Finding a job is like finding a woman: you think you found what you’re looking for, but reality sets in sooner or later. If you seek job satisfaction and relationship fulfillment, then leave no questions unanswered.
Approaching the company
With larger companies, you have little choice but to submit your resume and hope for the best. It is a widely accepted fact, however, that knowing someone in the right department goes a long way in securing an interview or position.
When it comes to joining a company you are familiar with, stay abreast of its development in order to pull the trigger and make the move when the moment is right.
Dr. Chester Karrass, widely considered the top negotiation guru according to most Fortune 500 companies, states that instead of getting what you deserve in life, you often get what you negotiate for. This is true, but you also need something to negotiate with .
The passive approach: play hard to get
Life is a game of poker. If you show your cards too early, you leave the table empty-handed. Dr. Karrass argues that people make mistakes throughout negotiations because they are too eager to seal the deal. Even Hitler was able to expand at will prior to World War II because his counterparts were rushing to reach an agreement.
If time is on your side, it only makes sense to sit back, be patient and wait for the firm to up the ante. But this only applies at the higher levels, with experienced and accomplished individuals. This predicament can be a Catch-22 of sorts. On one hand, if your value will only rise to the surface once you are actually on the job, you’ll need to get to work before making demands. On the other hand, if you offer more than what’s expected once working, those tasks will eventually become part of your responsibilities.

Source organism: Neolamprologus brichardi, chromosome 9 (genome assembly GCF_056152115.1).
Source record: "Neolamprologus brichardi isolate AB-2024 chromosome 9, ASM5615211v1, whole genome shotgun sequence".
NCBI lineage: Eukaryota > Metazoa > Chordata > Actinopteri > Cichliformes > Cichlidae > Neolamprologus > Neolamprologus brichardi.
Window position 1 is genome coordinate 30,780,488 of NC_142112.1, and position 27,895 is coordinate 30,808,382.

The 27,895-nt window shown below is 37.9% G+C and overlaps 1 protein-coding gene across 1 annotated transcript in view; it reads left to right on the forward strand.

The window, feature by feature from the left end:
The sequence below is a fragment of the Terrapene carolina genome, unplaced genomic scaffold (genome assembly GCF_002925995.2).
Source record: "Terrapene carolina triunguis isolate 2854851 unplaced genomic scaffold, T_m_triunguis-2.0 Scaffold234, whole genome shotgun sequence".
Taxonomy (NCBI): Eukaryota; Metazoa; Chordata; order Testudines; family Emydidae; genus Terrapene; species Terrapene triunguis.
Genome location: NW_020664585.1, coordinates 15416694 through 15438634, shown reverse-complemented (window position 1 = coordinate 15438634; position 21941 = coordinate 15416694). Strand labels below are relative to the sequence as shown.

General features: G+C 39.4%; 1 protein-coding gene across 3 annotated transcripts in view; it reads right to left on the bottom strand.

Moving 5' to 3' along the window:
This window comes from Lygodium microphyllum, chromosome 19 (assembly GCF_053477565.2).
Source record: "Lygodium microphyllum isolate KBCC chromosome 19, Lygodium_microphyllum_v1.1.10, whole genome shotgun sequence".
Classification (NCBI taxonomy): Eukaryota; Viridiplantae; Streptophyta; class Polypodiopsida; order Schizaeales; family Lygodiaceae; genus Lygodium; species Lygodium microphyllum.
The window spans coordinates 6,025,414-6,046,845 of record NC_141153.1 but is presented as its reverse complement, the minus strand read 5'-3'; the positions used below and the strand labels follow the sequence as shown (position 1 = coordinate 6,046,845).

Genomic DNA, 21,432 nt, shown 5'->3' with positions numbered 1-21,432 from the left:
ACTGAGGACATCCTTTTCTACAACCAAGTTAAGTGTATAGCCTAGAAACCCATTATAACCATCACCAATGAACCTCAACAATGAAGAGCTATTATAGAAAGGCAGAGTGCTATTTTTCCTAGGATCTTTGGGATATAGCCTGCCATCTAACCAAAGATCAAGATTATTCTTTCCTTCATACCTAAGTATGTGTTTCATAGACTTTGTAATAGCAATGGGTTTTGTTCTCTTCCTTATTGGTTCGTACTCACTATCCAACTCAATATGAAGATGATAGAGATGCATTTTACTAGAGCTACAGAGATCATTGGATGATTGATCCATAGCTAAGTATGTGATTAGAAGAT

The active approach: control your destiny
The alternative strategy involves showing the firm’s human resources department that you are more than a prima donna waiting to be wined and dined. Your ego may enjoy seeing people beg you to join their firm, but this is a bad long-term strategy.
First, you are setting their expectations way too high. Second, if you anticipate a retraction in the capital markets or an overall economic slowdown, it will serve you better to take initiative. Third, this takes the focus away from you and your benefits, and places the focus on the firm. Once the proposal is accepted, you can come on board, suggest ideas and see your plans come to fruition.
Have you any experience…
Responsibilities and experience
Your responsibilities should be spelled out and the manner in which you will be evaluated should be made clear. A jack-of-all-trades is always in great demand, but always make sure that your trades are being requested rather than offered for “jack.” Often in large and small firms, there are additional duties attached to a job description; whether you wish to accomplish these should depend on pay and the opportunity of getting promoted. In times of economic difficulty, this is a very limited downside once you find a job. Nonetheless, your clout and compensation should reflect these additional tasks.